ENVIRONMENTAL HEALTH OFFICERS CRITICAL TO HEALTH CARE

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Over 50 Environmental Health Officers (EHOs) were rewarded last Saturday for long service to the Ministry of Health, in a ceremony held by the Barbados Association of Environmental Health Officers at Bagatelle Great House, St. Thomas.

Minister of Health, Dr. David Estwick addressed the ceremony and commended the association for providing “professional leadership for its members” and working “in partnership with the Ministry through its advocacy and support” to ensure its environmental health programmes were accomplished. 

Acknowledging that environmental health was a critical element in achieving the goals of improving and sustaining the health of Barbadians, the Minister said programmes under the aegis of the Environmental Health Department had been established to reduce and control the incidence of communicable and infectious diseases.

These, he said, included the management of solid waste, surveillance, monitoring and management of vector borne diseases, food safety and security, institutional hygiene, water quality and public health education.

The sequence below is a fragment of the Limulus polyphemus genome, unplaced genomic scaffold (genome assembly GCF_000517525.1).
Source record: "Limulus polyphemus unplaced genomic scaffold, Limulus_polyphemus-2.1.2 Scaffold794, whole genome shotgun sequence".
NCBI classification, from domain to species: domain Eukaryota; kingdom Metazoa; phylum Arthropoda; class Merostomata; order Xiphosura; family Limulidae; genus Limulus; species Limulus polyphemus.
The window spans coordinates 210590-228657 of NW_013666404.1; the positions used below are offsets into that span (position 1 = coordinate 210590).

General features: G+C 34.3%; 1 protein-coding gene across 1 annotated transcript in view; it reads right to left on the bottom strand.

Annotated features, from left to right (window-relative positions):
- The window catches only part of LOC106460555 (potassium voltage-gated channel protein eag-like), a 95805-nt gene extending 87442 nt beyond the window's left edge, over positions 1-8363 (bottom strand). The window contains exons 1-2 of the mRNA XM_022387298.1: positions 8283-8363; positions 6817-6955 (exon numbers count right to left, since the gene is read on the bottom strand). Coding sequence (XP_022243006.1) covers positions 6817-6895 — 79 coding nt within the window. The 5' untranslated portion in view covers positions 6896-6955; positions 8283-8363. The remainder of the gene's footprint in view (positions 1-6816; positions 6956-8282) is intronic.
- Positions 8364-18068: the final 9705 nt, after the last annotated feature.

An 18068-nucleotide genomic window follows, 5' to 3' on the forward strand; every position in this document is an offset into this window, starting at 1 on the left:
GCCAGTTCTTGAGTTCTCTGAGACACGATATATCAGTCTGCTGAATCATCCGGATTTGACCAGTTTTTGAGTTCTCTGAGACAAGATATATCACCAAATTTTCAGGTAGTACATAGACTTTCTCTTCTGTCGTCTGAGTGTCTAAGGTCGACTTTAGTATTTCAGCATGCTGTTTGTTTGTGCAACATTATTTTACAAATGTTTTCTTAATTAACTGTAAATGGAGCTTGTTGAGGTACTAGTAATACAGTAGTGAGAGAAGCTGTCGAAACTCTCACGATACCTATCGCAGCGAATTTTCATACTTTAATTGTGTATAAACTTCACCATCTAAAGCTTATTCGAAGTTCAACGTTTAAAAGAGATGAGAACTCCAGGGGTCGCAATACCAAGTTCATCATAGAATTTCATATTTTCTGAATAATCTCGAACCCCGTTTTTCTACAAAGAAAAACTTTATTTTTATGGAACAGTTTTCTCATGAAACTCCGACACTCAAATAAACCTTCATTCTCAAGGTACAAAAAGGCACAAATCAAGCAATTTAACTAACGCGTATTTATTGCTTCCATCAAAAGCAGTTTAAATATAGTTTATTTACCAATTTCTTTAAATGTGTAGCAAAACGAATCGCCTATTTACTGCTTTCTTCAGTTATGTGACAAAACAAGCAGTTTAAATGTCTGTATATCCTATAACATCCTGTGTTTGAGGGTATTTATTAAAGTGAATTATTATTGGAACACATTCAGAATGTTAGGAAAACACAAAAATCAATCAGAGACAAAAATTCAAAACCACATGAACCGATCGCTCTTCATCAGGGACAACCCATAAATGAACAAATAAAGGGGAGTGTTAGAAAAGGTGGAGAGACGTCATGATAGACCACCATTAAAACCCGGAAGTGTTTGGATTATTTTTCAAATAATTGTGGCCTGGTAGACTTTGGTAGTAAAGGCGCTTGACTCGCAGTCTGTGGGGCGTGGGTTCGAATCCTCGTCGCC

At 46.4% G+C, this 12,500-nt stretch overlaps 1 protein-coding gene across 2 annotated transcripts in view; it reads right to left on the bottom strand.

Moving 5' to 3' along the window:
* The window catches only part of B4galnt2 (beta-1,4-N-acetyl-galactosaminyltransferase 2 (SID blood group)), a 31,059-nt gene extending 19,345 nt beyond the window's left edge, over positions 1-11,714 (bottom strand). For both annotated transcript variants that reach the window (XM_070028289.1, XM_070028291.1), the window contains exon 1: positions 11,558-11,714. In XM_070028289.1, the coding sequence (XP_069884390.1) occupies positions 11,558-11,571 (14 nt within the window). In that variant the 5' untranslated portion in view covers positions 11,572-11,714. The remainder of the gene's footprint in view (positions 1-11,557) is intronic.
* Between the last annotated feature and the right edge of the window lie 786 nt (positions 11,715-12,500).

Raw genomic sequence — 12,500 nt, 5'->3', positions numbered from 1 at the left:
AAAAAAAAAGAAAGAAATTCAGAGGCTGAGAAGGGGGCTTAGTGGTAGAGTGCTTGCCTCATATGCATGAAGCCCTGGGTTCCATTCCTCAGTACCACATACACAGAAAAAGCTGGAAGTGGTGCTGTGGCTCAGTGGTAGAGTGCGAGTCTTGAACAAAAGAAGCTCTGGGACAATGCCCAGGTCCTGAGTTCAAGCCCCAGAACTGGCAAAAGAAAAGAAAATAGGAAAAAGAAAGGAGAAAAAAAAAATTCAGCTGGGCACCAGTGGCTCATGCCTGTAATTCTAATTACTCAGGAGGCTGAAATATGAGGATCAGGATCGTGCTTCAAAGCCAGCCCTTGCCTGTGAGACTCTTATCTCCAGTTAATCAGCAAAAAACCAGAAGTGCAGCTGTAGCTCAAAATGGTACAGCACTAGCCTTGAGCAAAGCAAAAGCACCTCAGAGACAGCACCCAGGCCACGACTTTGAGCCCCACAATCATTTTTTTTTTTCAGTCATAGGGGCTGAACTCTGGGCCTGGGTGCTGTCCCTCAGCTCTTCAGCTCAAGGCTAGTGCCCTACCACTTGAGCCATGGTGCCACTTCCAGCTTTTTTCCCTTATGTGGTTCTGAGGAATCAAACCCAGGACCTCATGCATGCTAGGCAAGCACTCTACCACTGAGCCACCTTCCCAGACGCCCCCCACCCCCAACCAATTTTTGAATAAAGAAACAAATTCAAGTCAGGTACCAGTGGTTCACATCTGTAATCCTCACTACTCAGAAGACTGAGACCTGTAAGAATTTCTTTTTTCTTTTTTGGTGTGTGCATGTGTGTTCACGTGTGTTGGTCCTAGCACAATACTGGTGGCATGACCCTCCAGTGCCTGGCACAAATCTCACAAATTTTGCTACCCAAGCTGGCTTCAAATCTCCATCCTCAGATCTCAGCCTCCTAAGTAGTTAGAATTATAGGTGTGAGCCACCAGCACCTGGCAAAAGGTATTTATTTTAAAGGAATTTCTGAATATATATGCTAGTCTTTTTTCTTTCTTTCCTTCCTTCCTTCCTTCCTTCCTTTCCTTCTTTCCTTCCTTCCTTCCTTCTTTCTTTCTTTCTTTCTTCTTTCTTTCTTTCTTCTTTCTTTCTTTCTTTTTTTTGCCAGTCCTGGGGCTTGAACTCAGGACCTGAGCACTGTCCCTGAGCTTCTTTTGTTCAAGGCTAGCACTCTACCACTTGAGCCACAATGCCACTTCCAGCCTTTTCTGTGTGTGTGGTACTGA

While it was noted that officers had been provided with continuous training in various disciplines to ensure their department “kept up to date with new developments”, Dr. Estwick applauded the training given by the EHOs to the public, in relation to food safety and vector control.

In this respect, he disclosed that a programme started in September 2005, with the aim of training 10,000 food handlers had to date trained 3,650 food handlers and another programme in vector control, aimed at 2,000 ancillary and staff members, had since 2006, trained 150 individuals. These programmes are being conducted in collaboration with the Barbados Community College.

The work of the Environmental Health Officers in undertaking rodent baiting across the island was also highlighted. The Minister revealed that this programme would “eventually integrate 1,000 rodent bait stations across the island into a geographical information system that would allow the Vector Control Unit to determine the rodent population in Barbados more accurately” while measuring the effectiveness of the baiting exercise.

The Environmental Health Department was also lauded by Dr. Estwick for its efforts at strengthening and improving international health surveillance systems through the air and sea ports. He also disclosed that the Health Ministry was in the process of establishing an Epidemiology Unit whose primary task would be to monitor communicable diseases in this country. 

Among the top awardees were David Thornhill for 42 years of service and Wingrove Beckles and Atlee Thorpe for 40 years each.

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